When Schuller began his ministry, preaching in a drive-in to congregants in their cars, he was in a largely undeveloped area. When he built the Crystal Cathedral, it became an important local landmark, known also around the world as a result of the popularity of the Hour of Power television ministry. It was a building of sacred purpose — “built for Christ,” Schuller said — and it was recognized as a church. The problem of not “looking like a church” did not exist in the unique circumstances of Orange. It was what a church in Orange looked like.
The exterior remained as is, but Christ Cathedral does look significantly different from the outside, at least at night.
In order to cut down on the heat and glare inside what was analogous to a giant greenhouse, some 11,000 “quatrefoils” have been installed as a second, inner wall of the cathedral. The panels, consisting of four triangles that make a square, reflect sunlight outward as well as help with acoustics inside.
The reduction of heat from direct sunlight now makes it affordable to air-condition the cathedral, which was prohibitively expensive before. The effect from inside is to make the exterior shell softer and more textured than the sharp angles and flat surfaces created by panes of glass. From outside, it makes the entire cathedral look like a glowing “box of stars” after the sun goes down.
With the exterior in place, the challenge was how to make Schuller’s church-cum-television studio fitting for Catholic worship. The challenge was “moving from a Word-centered space geared toward televangelism and an entertainment model of worship to a place of sacramentality,” wrote Msgr. Arthur Holquin, a former director of the Office for Worship for the Orange Diocese, who has written an account of the cathedral transformation here.
That challenge was met by changing the two centers of Schuller’s model of worship — preaching and music. The great balcony pulpit is gone in favor of the bishop’s cathedra below, prominent but no longer the dominant focal point. And the frame of the enormous pipe organ — one of the largest in the world — has been painted white; it’s original brown wooden frame made it the visual backdrop of the entire building.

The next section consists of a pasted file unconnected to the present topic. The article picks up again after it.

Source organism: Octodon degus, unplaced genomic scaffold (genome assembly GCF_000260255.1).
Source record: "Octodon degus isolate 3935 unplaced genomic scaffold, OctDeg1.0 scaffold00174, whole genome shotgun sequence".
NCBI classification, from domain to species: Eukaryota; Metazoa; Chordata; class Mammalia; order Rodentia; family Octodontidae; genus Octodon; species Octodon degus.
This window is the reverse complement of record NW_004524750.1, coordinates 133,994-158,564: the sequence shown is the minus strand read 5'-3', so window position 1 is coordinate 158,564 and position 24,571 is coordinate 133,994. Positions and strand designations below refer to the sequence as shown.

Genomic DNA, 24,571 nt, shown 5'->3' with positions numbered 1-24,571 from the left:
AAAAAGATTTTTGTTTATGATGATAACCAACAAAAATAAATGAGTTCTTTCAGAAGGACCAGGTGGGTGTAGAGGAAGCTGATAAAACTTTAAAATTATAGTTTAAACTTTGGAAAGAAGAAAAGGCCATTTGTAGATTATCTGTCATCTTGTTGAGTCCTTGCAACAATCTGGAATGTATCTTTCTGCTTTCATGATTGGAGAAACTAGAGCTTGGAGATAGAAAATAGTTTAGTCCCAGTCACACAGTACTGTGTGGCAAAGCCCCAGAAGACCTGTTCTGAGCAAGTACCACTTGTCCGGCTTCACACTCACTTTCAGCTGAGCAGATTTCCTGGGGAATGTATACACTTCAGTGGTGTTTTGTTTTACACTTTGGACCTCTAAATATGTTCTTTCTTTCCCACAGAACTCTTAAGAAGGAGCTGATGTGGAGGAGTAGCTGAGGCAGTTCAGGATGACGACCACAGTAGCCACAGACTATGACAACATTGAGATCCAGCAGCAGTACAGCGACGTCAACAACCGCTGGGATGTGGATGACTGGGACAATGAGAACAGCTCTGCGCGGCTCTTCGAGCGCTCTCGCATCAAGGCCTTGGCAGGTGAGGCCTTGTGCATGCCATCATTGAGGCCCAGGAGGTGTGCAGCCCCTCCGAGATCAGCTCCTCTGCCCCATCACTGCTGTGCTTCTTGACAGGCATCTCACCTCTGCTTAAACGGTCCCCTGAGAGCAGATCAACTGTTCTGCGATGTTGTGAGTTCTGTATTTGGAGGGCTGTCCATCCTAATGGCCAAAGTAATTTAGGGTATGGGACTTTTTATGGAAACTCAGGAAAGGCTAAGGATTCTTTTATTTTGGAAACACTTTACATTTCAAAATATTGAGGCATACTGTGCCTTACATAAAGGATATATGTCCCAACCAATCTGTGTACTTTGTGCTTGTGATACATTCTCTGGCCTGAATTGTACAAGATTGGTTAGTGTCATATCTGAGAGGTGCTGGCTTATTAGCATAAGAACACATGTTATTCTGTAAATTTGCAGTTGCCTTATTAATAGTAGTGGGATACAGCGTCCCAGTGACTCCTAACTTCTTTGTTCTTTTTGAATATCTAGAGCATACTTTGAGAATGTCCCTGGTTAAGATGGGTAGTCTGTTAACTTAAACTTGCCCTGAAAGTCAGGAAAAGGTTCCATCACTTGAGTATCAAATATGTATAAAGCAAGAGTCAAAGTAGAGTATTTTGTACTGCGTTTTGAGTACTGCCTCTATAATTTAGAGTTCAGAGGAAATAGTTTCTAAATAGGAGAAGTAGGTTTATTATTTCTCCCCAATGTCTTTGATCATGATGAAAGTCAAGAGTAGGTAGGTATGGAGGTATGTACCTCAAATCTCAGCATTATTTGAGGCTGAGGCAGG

The introduction of the two centers of Catholic worship — the altar and the pulpit (ambo) — has been done in marble. The sharp edges of the stone match the angles of the glass building, but the material itself, used in cathedrals and grand churches the world over, is quintessentially Catholic.
The Crystal Cathedral was so entirely open to the outdoors — harking back to the drive-in preaching days — that there was no place for sacred images: no solid walls to paint, no niches for statues, no stained glass. That was solved by an enormous mosaic of Our Lady of Guadalupe on the lower wall facing the altar and a monumental tapestry of Christ the Pantocrator suspended from the ceiling. The latter might be read as a complement to the imposing Christ in Majesty, which dominates the apse of the National Shrine an entire continent away in Washington.
The $77-million renovation of Christ Cathedral — which included structural work for seismic safety, the cleaning and resealing of all the glass panels, and the restoration of the organ, transported to Italy and back for that purpose — is almost complete. The organ itself will be tuned over the next year, and Christ Cathedral will be fully operational next spring. After the dedication, the cathedral will be closed during the week, but open for Sunday Mass.
Father Raymond J. de Souza is the editor in chief of Convivium magazine.